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Vatican

Vatican congratulates Trump and hopes his time in office "can truly be fruitful"

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Vatican

Vatican strongly reacts to episcopal ordinations in China made without pope's permission

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Caritas: Humanitarian crisis in South Sudan is one of the most terrible in the world

2016-05-10

Caritas Internationalis says that the humanitarian situation in South Sudan is one of the worst on the planet right now.

MICHEL ROY
Secretary General, Caritas Internationalis
"It is a forgotten war. We've got difficulties in raising funds to the level necessary to come to support...and I think the whole humanitarian community is confronted to this issue. So there are people dying of hunger in South Sudan today, so this is not acceptable. We have to work on this.”

It is such a forgotten war that there aren't reliable statements about the number of victims or displaced people. An estimated 2,300,000 people have fled their homes; more than 6 million, half of its population, need emergency food aid, and some 15,000 child soldiers have been recruited.

MICHEL ROY
Secretary General, Caritas Internationalis
"So the whole country is at war and destroyed. There was not much before but now it's even worse. So it's really a terrible situation, one of the worst that can exist in the world today.” 

Since 2013, Southern Sudan has been immersed in a brutal civil war between supporters of President Salva Kiir, the Dinka, and his opponent and former vice president, Riek Machar, from the Nuer ethnic group. For political, ethnic and foreign reasons, the youngest country in the world is bleeding to death. Meanwhile, its northern neighbor has never looked favorably on the independence of this part of the Sudanese.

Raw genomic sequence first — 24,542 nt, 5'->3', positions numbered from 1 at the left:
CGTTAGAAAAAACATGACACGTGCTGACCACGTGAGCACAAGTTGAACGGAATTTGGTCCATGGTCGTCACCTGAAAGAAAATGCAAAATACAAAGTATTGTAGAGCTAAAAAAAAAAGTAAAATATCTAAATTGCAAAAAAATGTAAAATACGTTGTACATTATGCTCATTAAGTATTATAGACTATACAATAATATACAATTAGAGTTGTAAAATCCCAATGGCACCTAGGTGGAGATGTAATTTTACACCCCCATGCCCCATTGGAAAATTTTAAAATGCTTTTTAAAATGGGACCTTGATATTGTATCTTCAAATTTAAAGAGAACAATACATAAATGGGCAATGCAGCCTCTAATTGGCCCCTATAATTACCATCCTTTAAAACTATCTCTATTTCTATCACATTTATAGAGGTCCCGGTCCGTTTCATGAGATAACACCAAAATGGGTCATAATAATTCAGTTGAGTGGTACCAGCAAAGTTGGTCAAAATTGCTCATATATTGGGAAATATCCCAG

MICHEL ROY
Secretary General, Caritas Internationalis
"So there is a responsibility not only among the people in South Sudan, but also of North Sudan.”

According to the UN, 6 out of 10 people have lost a family member in a war in which inhumane crimes were committed. A recent report documented mass rapes of women and girls as payment for the rebels and government soldiers. It also documented burning people alive, asphyxiating groups in containers and mass executions in death camps.

Some sources speak of 300,000 deaths, almost as many as five years of war in Syria. For analysts, the absence of reliable figures gives immunity to these crimes and guarantees they will continue to occur.

Several humanitarian organizations have withdrawn their troops from the area. Caritas South Sudan, however, with their limited funds, continues assisting a population whose misfortune never be cover in the papers.


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